Unusual Wolfram|Alpha Queries

Published on Thursday, August 02, 2012 in , , , , , , ,

Wolfram|Alpha's interactive front pageLast month, Wolfram|Alpha introduced a cool new interactive front page, featuring icons you can click to learn more about its related topic. For example, clicking the atom picture brings up a query for nuclear power production in France.

Since they're sharing some of their favorite searches, I thought I'd share some of mine, as well.

Pythagorean triples search: A Pythagorean triple is any group of three integers (whole numbers) a, b, and c, that satisfies the Pythagorean theorem equation:

a2 + b2 = c2.

Probably the most famous Pythagorean triple is 3, 4, 5, which qualifies because:

32 + 42 = 52.

Wolfram|Alpha displays several examples here.

What if you want to find all Pythagorean triples involving a given length, however? You can use this query, setting a to any desired leg length. In that example, we're looking for a leg length of 25 by setting a to 25, and we find that a = 25, b = 60 and c = 65 is one possible Pythagorean triple, and a = 25, b = 312 and c = 313 is another. The inspiration for this query came from this Pythagorean theorem slideshow on slideshare.

However, the above search only works for legs of a given length, and won't find a hypotenuse of a given length. So, I re-worked the formulas and came up with a version that searches for any given hypotenuse length. In the example search for 25 (done by setting c=25), we find a = 20, b = 15 and c = 25 for one set, and a = 24, b = 7 and c = 25 for the other.

Quizzes: Sometimes I use Wolfram|Alpha to generate sample data to help test myself. For example, if you're practicing either the Day of the Week For Any Date feat or my Day One version, you can generate a random month calendar in the 20th century using this query. If you prefer a full calendar of a random 20th century year, use this search. Obviously, you'll either need someone to help by generating this data out of your sight, or find a way to cover part of the screen.

For practicing the square root estimation feat I recently posted, it's a simple matter to have Wolfram|Alpha generate random numbers from 1 to 1000. If someone else is helping you, you can also have the answer on the screen for their verification. For example, if the randomly generated number is 862, your estimate should be 29 and 21/59ths, which is reflected on the screen showing a=29, b= 21, c=59.

If you like the “cat stuck on a pole” presentation for the square root estimation feat, Wolfram|Alpha can generate random numbers in the right range for that, as well.

Faro Shuffle Simulation: If you're not familiar with the faro shuffle, it's a challenging shuffle that seems to be a regular riffle shuffle, but has a predictable, even mathematical, outcome. Below is a demonstration of the fact that 8 faro shuffles will return the deck to its original order:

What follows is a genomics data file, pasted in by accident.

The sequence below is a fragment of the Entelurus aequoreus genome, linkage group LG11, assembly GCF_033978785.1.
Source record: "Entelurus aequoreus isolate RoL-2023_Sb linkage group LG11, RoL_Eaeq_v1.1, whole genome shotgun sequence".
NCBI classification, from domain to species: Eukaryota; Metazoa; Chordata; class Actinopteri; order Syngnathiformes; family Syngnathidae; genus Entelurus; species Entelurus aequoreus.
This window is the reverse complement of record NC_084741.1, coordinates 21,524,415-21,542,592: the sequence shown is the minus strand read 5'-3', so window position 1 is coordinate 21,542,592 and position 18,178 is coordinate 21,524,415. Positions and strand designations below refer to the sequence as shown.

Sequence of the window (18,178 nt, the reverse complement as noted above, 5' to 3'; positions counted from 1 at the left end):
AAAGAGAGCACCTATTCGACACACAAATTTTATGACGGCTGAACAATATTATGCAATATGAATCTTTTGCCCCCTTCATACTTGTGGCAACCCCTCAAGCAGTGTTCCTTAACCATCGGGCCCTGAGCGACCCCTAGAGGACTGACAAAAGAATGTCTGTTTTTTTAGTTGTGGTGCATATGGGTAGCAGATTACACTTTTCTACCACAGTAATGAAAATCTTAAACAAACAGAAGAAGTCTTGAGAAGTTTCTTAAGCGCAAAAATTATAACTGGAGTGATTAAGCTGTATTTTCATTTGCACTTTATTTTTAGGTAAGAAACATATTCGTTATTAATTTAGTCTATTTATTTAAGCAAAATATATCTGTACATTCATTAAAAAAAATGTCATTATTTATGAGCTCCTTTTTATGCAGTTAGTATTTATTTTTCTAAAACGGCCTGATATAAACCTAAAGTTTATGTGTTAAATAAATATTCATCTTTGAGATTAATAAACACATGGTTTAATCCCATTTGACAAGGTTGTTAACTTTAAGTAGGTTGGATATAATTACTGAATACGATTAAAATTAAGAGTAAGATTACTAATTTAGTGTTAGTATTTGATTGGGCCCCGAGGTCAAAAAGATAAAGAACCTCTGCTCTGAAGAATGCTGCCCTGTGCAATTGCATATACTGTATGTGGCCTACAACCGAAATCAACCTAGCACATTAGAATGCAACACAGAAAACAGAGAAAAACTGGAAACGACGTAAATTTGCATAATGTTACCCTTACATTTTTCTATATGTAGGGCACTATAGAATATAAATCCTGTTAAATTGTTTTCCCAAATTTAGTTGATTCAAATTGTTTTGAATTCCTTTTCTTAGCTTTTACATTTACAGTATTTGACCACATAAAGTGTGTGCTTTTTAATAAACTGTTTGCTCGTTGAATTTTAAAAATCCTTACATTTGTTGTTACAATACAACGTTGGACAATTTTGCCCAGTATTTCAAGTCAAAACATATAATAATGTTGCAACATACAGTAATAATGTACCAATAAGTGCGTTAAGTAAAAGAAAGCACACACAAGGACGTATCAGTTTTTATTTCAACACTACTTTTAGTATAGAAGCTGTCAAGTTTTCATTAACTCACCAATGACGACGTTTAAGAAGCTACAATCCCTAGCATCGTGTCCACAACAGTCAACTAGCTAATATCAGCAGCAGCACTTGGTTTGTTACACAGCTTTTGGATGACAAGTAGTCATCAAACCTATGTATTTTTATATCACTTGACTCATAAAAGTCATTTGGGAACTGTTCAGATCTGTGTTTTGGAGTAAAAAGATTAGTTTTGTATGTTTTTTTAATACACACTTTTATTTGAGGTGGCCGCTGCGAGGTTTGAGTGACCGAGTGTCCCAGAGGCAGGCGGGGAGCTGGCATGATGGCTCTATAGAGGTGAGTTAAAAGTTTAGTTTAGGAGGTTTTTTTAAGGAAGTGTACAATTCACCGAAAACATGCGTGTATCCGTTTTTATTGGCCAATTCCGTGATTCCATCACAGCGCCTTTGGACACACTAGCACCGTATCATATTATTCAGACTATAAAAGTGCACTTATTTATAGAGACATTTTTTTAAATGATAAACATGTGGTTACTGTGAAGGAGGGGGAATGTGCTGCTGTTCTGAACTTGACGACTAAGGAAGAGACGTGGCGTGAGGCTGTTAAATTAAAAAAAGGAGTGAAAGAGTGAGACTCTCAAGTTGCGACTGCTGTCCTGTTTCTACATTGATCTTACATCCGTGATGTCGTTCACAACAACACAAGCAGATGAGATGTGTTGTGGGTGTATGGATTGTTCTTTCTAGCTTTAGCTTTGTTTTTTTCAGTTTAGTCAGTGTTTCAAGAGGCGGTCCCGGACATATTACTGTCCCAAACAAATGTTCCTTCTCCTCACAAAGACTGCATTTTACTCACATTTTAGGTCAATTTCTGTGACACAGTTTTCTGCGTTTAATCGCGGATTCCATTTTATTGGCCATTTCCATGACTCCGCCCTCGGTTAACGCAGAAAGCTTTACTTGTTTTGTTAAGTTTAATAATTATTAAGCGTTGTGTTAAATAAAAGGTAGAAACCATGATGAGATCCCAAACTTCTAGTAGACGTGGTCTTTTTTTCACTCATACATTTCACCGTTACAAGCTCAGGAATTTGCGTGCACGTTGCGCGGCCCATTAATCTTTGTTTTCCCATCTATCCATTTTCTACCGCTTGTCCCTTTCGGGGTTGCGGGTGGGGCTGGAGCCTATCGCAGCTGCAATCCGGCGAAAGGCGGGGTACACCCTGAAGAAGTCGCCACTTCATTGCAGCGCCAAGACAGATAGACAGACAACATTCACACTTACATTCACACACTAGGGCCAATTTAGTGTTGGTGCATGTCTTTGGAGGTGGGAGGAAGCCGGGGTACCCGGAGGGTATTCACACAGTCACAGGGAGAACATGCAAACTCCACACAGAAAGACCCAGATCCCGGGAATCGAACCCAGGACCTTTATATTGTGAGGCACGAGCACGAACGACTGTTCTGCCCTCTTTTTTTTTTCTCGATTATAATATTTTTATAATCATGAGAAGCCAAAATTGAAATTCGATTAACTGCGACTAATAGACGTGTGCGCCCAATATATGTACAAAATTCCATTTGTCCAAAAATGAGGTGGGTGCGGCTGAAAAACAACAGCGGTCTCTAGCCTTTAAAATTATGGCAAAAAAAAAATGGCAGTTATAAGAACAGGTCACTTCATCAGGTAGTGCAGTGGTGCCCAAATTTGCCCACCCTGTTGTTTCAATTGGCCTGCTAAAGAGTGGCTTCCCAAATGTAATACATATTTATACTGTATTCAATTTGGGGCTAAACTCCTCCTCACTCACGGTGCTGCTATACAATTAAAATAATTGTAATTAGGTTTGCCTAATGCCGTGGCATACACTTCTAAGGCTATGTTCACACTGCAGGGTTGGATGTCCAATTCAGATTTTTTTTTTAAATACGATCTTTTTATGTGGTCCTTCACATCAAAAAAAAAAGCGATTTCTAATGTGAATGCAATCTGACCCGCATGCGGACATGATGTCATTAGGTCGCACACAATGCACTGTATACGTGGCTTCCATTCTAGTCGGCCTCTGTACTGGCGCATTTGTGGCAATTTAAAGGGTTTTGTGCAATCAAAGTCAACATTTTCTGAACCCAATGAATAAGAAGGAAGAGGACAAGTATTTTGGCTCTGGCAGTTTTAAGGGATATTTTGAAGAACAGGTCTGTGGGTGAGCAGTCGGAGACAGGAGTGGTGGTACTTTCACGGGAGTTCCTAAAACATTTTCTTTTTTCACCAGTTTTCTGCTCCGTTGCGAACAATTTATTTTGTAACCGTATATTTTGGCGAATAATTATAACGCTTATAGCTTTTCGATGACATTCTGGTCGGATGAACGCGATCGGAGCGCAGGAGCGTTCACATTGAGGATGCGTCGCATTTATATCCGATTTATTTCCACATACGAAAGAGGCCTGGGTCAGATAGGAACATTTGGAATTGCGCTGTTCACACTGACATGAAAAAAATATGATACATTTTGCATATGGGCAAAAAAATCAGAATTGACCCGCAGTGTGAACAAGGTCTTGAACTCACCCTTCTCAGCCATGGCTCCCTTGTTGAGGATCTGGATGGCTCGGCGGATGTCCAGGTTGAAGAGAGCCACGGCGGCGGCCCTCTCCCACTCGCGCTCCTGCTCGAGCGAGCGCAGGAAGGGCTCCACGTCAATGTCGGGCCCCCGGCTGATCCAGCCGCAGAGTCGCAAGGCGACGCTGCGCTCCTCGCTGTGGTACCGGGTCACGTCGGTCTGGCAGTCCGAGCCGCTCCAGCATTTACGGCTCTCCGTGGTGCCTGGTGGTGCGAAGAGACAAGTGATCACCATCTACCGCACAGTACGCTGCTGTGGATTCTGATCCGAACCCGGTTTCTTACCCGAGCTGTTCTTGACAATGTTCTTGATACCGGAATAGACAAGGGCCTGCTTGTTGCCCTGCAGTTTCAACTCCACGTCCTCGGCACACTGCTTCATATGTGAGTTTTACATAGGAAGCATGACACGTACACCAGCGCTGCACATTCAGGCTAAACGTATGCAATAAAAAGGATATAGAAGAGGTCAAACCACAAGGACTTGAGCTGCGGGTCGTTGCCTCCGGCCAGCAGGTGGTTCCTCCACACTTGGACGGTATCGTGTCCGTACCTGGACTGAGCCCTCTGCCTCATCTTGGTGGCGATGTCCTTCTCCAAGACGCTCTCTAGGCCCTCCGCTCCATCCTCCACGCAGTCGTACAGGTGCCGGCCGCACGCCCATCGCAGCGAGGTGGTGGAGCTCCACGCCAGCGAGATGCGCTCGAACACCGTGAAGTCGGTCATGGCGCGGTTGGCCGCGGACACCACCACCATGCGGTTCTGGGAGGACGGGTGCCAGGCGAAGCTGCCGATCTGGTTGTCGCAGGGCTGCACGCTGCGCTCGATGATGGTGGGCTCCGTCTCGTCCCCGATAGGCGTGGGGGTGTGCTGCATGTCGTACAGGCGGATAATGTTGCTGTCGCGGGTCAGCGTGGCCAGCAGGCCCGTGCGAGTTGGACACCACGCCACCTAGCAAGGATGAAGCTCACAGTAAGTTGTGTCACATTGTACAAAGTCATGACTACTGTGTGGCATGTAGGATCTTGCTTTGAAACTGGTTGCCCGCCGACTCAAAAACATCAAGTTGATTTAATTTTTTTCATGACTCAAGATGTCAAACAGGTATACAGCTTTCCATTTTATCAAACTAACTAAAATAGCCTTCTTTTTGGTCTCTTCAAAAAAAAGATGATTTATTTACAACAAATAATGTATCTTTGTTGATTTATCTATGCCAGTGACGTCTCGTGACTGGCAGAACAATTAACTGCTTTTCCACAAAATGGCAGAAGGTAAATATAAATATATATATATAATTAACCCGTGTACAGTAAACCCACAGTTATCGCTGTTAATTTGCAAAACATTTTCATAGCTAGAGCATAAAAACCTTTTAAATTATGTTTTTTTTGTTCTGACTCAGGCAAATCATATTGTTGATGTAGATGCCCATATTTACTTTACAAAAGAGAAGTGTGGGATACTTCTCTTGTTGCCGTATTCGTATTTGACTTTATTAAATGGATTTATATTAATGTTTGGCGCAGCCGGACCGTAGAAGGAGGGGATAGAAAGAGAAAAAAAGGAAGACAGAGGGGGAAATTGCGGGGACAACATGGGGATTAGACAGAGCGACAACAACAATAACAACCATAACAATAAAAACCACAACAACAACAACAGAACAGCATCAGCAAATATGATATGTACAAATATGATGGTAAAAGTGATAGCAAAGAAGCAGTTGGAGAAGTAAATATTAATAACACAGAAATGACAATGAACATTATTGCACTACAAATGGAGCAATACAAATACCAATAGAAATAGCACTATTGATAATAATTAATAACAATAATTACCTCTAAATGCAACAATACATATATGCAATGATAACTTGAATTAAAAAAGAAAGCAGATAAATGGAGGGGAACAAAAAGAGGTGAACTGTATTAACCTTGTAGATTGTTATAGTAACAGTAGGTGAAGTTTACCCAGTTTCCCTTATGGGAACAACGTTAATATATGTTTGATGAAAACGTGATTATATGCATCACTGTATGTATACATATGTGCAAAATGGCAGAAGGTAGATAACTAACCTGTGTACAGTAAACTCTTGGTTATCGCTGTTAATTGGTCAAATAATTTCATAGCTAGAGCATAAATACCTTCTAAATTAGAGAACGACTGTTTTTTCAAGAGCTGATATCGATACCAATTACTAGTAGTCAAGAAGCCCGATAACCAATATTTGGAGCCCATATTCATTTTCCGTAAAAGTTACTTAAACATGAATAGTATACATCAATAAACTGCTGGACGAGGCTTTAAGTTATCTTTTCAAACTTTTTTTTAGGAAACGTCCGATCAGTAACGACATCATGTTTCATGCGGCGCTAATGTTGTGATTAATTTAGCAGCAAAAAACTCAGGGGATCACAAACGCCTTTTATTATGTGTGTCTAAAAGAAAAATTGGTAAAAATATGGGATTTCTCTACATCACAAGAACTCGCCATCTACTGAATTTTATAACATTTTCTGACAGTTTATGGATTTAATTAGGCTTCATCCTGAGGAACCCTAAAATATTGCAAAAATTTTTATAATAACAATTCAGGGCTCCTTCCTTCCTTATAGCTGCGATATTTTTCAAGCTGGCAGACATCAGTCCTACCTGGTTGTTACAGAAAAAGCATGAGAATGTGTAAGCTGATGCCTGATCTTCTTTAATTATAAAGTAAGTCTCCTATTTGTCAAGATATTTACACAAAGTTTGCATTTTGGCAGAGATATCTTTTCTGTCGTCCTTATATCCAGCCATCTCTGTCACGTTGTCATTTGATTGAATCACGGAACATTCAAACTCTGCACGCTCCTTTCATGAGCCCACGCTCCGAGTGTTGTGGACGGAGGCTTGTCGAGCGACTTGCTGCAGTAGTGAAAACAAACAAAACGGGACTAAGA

Note how, in the video, the Ace of Spades begins as the card on the face, and remains as the card on the face throughout all the shuffles. In card slang, this is referred to as an out-faro, since the face card (or top card, if the deck were held face-down) always stays out. If it went in under a new face/top card, it would be referred to as an in-faro.

I developed this Wolfram|Alpha query to research what happens in faro shuffles of decks of various sizes. In this, you set y to the number of cards involved (52 in the link). The variable z is set to either 1 for a in-faro (as in the link), or 0 for an out-faro. This is easy to remember, since 1 looks like I, for In-faro, and 0 looks like O for Out-faro.

I explain the use of this algorithm in more detail in this Magic Cafe post and this one.

Birthday Problem: In the following video, James Grime asks among the 23 people on the field in a soccer game (11 from each team plus the referee), what are the odds that two people have the same birthday? (We're not including the year, and we're assuming that we know that none of the people on the field were born on February 29th.

It's one thing to hear about this, and another to check it out for yourself. If you want to see the data for any amount of people from 2 to 60, check out this query. As you can see, by the time you reach 57 people, the odds are better than 99% of them sharing a birthday! To really understand this data, however, check it out as a graph instead. You'll see it rises surprisingly quickly, and begins to level off as it starts to become a near-certainty around 50 or more people.

That's all for now. If you have any unusual and favorite Wolfram|Alpha queries of your own, please share them in the comments!

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1 Response to Unusual Wolfram|Alpha Queries

4:02 PM

Birthday Problem

Thanks for posting this. This always blows me away! I don't believe it's true! But it's math! So I know it's true. It's just hard to grasp it because it seems so wrong.